It's no secret that health care costs are on the rise, and have been for years. From monthly premiums to co-pays and now coinsurance for prescription drugs, consumers are being squeezed financially as a result of trying to keep their families healthy.
A relatively new factor in this cost-versus-care debate are biologic drugs, complex medicines made from living cells that treat deadly and debilitating diseases. Doctors are increasingly prescribing them to treat everything from cancer to rheumatoid arthritis to multiple sclerosis.
Their high price tag, though, is a barrier for some of the patients that need these treatments the most. That's why the expected entry into the U.S. marketplace in the coming weeks of the first biosimilar, essentially a copycat version of a biologic drug, could be a watershed moment for health care consumers.
The first biosimilar was approved by the Food and Drug Administration (FDA) in March and is the biosimilar for Neupogen, which reduces the risk of infection from chemotherapy for cancer patients. Neupogen is a costly drug; the retail cost of a month's worth of treatment runs approximately $3,500. While estimates of cost savings from biosimilars range from 10 to 50 percent, even a 10 percent savings on Neupogen would be significant for the health care system and patients managing their health care expenses. With the median family household income in America at about $54,000 last year, such a savings would be welcome news for the average American consumer.
The Affordable Care Act established a pathway for biosimilars to be sold in the United States, and the FDA was tasked with implementing the rules of the road. This entry of the first drug is historic in the tradition of the Hatch-Waxman Act passed in 1984, which paved the way for generic medicines in America. That truly revolutionary law has brought massive savings of about 75 percent for prescription and over-the-counter drugs that people use every day. As the FDA continues to consider a permanent biosimilars pathway, rather than its ad hoc approach to date, consumers and patient advocates are watching the fine print closely.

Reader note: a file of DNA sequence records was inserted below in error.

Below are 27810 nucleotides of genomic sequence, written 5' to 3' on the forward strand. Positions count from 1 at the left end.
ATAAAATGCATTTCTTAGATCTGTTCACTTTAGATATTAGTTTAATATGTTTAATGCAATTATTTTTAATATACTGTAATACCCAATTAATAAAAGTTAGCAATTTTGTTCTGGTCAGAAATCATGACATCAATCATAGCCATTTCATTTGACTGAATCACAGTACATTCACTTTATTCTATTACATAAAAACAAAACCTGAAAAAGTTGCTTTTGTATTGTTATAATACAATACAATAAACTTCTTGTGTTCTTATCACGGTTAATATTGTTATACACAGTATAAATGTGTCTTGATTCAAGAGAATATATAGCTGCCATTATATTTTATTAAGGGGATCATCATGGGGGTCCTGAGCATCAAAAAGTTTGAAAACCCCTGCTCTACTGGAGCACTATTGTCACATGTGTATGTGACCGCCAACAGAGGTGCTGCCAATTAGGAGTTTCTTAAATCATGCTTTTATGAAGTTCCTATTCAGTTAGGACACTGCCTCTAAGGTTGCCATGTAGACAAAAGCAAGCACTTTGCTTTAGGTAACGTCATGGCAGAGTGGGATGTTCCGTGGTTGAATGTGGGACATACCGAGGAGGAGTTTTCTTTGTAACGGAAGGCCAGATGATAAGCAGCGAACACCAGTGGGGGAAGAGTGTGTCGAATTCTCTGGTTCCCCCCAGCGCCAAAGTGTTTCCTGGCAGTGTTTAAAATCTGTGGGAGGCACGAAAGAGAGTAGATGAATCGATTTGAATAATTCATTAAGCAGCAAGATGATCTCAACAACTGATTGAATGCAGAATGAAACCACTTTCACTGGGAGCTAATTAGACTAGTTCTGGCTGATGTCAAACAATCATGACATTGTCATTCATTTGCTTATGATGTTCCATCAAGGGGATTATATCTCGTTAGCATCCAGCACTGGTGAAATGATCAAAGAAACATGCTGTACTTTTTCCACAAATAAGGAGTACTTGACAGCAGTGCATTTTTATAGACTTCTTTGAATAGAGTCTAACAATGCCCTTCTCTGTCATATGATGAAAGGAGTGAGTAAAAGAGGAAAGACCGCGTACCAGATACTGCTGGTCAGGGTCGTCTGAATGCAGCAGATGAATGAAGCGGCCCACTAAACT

Biosimilars have been available since 2006 in Europe, where a system is in place to ensure minimum confusion. The Europeans utilize consistent International Nonproprietary Names (INNs) for biosimilars, as do Health Canada and the World Health Organization. This allows drugs to be referenced by their generic names (acetaminophen) rather than their brand names (Tylenol®). If American consumers are going to get the full benefit of biosimilars competition, it's important that the FDA take a position on naming that is consistent with the rest of the world. Deviation from this system, one with a proven track record of safety used by the WHO and the EU, would only cause greater confusion for both innovative producers and patients.
For sick Americans, the introduction of biosimilars could be a game changer. With biosimilar versions, some patients could save as much as $800 per month in co-pays. For their counterparts living in Europe, multiple biosimilars options are already available at significant cost savings.
The National Consumers League has a long history of advocating for access for to lifesaving medicines, a core component of healthy communities. In fact, more than a century ago, our early leaders helped establish the Pure Food and Drug Act of 1906, which led to the creation of the FDA and ensured that American had access to medications that were both safe and effective. Such tremendous health care advances today should be available to every American without breaking the bank. Biosimilars hold great potential for saving consumers money and increasing their access to lifesaving treatments. Cancer patients receiving chemotherapy would be the first to benefit from the cost savings. How can we say no?
It's up to the FDA to ensure that this potential is maximized with regulations that ensure fair competition and promote cost savings. American consumers are depending on it.
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